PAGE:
Scientists come a step closer to making Star Trek’s tractor beam a reality

Star Trek tractor beam

If you've watched any version of Star Trek, you've probably seen a space ship deploy a "tractor" beam at just the right moment to push, pull or hold an enemy ship or an object and save the day. Wouldn't that be cool to have? We just got a step closer.

Physicists at the Australian National University have succeeded in using lasers to move particles nearly eight inches in a recent experiment — almost 10 times more than any previous effort. And according to a report from CNET, the researchers believe they could have moved the particles much farther, if not for limitations on the size of the lab.

Of course, the scientists were manipulating tiny particles — microscopic, gold-coated, hollow glass particles — which they could heat with lasers in specific ways to push and pull the particles in various directions. But, hey, Star Trek communicators were once an unbelievable marvel and now many of us have something like it in our pockets.

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Three ways you're probably using your thermostat all wrong

For many of us, the dark and cold days of winter are fast approaching. Before long — at least at Global Scan world headquarters in Minnesota — we'll be turning on our furnaces for heat. And if we are like the British, many of us will waste money by fiddling with the thermost. The Telegraph has a handy list of our typical mistakes:

1. Turning the thermostat up when it's cold outside. Find a comfortable temperature for you and leave the thermostat there no matter how cold it is outside. That's the whole point of a thermostat — it turns on and off as needed to give you the temperature you want. It doesn't care what the temperature is outside. It measures the temperature inside.

2. Turning up the thermostat when you want to heat the room quickly. Turning up the thermostat won't do anything to heat the room more quickly. It just sets the final temperature. If you turn it up higher, you will likely zoom past comfortable before you realize it. And then you'll have wasted energy — and money.

3. Leaving the furnace on when you are away, so it won't have to work so hard when you return. Your furnace doesn't use more energy when it turns on and off. In fact, giving it time off is the best strategy for saving money. Buy a programmable thermostat that will lower the temperature when you're not in your home and turn on your furnace just before you get home. You waste money heating a home when no one is in it (but don't let the pipes freeze!)

The microbes in your body are as distinct as your fingerprints — and could be as useful 

Everywhere we go, we take a veritable fruit cocktail of microbes with us — in our mouth, stomach, skin and more. Those microbes make up our "microbiome" — and for each us, it is completely distinct. No two people have the same cocktail. The reason is that our microbiomes are shaped by our genetics, our habits and the environments where we live. 

Now, a new research paper says we're constantly spreading our microbiome wherever we go. And because it's distinct, we might be able to one day use that microbial pattern to identify people who are suspects in crimes, or perhaps find people who have gone missing. PRI's Science Friday talked to a researcher about his Home Microbiome Study.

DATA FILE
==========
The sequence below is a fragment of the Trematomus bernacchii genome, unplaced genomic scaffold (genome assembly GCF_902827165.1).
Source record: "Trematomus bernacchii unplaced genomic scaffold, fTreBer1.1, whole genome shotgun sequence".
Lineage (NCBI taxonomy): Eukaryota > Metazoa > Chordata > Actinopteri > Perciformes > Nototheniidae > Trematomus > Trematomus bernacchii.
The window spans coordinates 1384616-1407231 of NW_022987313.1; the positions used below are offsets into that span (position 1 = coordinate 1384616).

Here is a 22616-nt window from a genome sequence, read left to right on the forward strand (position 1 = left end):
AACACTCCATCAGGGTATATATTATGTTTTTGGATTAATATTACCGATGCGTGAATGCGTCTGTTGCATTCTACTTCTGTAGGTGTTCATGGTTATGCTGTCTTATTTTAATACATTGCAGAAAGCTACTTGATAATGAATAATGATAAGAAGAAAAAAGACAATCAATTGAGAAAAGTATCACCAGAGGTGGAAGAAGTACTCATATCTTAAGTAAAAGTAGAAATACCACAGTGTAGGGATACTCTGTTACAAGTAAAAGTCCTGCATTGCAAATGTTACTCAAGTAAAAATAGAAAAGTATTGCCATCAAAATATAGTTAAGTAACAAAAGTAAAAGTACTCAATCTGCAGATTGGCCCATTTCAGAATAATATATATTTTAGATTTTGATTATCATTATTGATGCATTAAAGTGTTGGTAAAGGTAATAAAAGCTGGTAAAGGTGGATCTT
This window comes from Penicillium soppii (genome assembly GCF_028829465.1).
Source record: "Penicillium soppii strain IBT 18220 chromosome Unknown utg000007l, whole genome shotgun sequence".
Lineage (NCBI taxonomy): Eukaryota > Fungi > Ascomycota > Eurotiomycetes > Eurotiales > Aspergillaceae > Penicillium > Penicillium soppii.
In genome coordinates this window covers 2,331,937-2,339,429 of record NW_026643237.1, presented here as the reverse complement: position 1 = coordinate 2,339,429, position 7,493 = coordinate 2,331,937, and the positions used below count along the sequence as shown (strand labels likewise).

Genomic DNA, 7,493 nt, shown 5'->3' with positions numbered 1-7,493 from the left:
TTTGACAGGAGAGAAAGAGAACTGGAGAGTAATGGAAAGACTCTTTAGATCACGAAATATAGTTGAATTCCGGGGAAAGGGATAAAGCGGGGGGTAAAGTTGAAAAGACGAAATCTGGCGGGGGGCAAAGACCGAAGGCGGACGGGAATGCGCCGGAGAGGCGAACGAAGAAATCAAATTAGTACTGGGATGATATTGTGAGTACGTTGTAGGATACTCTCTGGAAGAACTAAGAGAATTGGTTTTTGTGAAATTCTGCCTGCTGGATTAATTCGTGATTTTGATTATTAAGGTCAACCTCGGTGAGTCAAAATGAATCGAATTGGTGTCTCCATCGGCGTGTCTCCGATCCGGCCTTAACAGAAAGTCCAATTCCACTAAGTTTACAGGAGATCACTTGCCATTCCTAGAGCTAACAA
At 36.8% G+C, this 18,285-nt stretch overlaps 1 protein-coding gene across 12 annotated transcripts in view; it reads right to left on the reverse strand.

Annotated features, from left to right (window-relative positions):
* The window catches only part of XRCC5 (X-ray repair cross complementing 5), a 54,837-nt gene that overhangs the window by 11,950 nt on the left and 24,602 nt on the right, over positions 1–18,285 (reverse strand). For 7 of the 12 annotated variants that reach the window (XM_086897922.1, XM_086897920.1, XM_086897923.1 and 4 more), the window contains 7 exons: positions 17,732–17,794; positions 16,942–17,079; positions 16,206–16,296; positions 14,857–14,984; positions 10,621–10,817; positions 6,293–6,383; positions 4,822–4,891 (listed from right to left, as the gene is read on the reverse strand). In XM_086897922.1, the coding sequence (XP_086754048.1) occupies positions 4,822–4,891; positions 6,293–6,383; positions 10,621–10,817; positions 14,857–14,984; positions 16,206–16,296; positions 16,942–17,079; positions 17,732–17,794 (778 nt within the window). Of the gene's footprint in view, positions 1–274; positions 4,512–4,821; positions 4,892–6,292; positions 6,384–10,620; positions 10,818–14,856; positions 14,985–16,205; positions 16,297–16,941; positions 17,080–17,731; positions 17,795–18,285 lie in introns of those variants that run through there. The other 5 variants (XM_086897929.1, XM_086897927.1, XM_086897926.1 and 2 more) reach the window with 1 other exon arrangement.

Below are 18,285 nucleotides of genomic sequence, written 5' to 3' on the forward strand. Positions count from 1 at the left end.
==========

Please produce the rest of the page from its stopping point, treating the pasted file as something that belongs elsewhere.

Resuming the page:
In China, corrupt officials can run, but they can't hide

China's President Xi Jinping has embarked on a high-profile campaign to rein in corruption and misuse of government funds. The penalties can be stark and that's led some criminals to take their ill-gotten gains and flee the country, one step ahead of the police. Now China is sending police officers around the world to bring some of these accused criminals back.

The South China Morning Post reports on the so-called "fox hunt" task force that has been assembled and sent from Asia to Africa hunting down suspects. One officer, Qian Song, even traveled to Nigeria in August, as that country was dealing with an Ebola outbreak. But he got his suspect, with the help of local authorities.

The first Arctic games in Russia celebrate what may be a dying tradition

A community in far northeastern Russia wanted to boost tourism, so it decided to hold the first-ever Arctic games. They are intended to celebrate the traditions and culture in the remote northern portions of several countries, including Iceland, the US, Canada and Greenland. And what are those?

One traditional game involves walking around in a circle holding large boulders. The person who holds on the longest wins. But while the games were fun and designed to attract tourists, they may die out fast, according to PRI's The World

Cultural and economic changes, not to mention a rush to extract natural resources from these remote corners of the world, are leading many young people to forego the old traditions and move to cities where opportunities are more plentiful. 

What we're seeing on social

Weather around the world

A record-warm September is leading some climatologists to predict that 2014 will go down as the warmest year since record-keeping began. So far, National Oceanic and Atmospheric Administration scientists say 2014 is tied with 1998 and 2010 for the hottest year on record. The Guardian reports that those other years were 0.68 degrees Celsius above average. If September's above-average rate continues through the rest of the year, it would move 2014 out of the tie and into first place. The 10 hottest years on record have all happened since 2000.

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